The question is Did Bush Sr. Kill Kennedy and Frame Nixon?. David Swanson reviews Russ Baker's latest, Family of Secrets:
Russ Baker's new book presents an account of the U.S. government that is both remarkably new and extensively documented. According to this account, George H. W. Bush, the father of the current president, devoted his career to secret intelligence work with the CIA many years before he became the CIA director, and the network of spies and petroleum plutocrats he began working with early on has played a powerful but hidden role in determining the direction of the U.S. government up to the current day.
New research and newly highlighted information assembled by Baker presents at least the strong possibility that Bush was involved in assassinating President Kennedy, and that Bush was involved in staging the Watergate break-in (and the break-in at Dan Ellsberg's psychiatrist's) with the purpose of having these break-ins exposed and the blame placed on President Nixon. In this account, those in on the get-Nixon plot included John Dean and Bob Woodward. While this retelling of history would make a certain Robert Redford movie look really, really silly, it would -- on the other hand -- make Woodward's performance during Watergate fit more coherently with everything he's known to have done before and since. It would also give new meaning to Dean's recent book title "Conservatives Without a Conscience." I would love to see either of these men's response to Baker's book...
Baker does not focus on Bush Jr.'s grandfather, Prescott Bush, and does not even mention his role in the plot to overthrow President Roosevelt in 1933 ( http://davidswanson.org/node/1337 ). Baker's focus is on Poppy, although Prescott and his anger toward Kennedy are in the background. It is not a completely new idea to suppose that Kennedy was killed because he angered the CIA and powerful Americans with business interests in Cuba. It is, as far as I know, new to show, as Baker extensively documents and then summarizes, that:"Poppy Bush was closely tied to key members of the intelligence community including the deposed CIA head with a known grudge against JFK; he was also tied to Texas oligarchs who hated Kennedy's politics and whose wealth was directly threatened by Kennedy; this network was part of the military/intelligence elite with a history of using assassination as an instrument of policy.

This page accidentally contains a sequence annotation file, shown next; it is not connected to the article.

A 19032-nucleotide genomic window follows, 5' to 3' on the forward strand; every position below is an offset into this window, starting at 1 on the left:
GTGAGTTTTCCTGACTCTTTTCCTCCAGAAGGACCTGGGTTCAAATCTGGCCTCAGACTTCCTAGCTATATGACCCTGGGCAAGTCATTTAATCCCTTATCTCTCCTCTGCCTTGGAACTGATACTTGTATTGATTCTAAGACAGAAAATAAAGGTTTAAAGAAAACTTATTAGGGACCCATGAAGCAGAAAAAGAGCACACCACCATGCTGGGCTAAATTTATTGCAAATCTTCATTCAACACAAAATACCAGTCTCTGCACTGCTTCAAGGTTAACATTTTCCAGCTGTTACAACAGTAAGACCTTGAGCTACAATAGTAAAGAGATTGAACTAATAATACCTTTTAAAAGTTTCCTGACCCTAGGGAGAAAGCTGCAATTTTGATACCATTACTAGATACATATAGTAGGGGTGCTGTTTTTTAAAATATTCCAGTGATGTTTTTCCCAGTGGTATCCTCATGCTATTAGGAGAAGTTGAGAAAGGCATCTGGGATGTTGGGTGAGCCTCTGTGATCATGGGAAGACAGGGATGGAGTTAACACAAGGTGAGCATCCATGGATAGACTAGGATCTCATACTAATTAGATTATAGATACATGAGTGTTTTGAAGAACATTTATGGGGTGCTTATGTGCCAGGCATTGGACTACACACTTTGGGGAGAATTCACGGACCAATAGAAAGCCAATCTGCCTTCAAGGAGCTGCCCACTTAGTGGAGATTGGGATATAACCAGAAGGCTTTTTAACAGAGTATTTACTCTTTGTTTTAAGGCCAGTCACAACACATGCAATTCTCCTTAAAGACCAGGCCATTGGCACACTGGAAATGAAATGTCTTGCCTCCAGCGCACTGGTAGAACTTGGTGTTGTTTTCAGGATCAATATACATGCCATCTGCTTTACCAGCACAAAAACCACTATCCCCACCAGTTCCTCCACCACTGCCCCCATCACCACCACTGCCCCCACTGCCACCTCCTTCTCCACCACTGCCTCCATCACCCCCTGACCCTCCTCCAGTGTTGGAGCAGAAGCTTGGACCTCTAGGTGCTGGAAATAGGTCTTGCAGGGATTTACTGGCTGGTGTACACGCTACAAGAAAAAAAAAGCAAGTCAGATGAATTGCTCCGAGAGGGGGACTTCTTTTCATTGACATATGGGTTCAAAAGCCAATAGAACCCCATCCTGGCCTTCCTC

"Poppy Bush was in Dallas on November 21 and most likely the morning of November 22. He hid that fact, he lied about knowing where he was, then he created an alibi based on a lead he knew was false. And he never acknowledged the closeness of his relationship with Oswald's handler George de Mohrenschildt.
"Poppy's business partner Thomas Devine met with de Mohrenschildt during that period, on behalf of the CIA.
"Poppy's eventual Texas running mate in the 1964 election, Jack Crichton, was connected to the military intelligence figures who led Kennedy's motorcade.
"Crichton and D. Harold Byrd, owner of the Texas School Book Depository building, were both connected to de Mohrenschildt -- and directly to each other through oil-business dealings.
"Byrd brought in the tenant that hired Oswald shortly before the assassination.
"Oswald got his job in the building through a friend of de Mohrenschildt's with her own intelligence connections -- including family ties to Allen Dulles."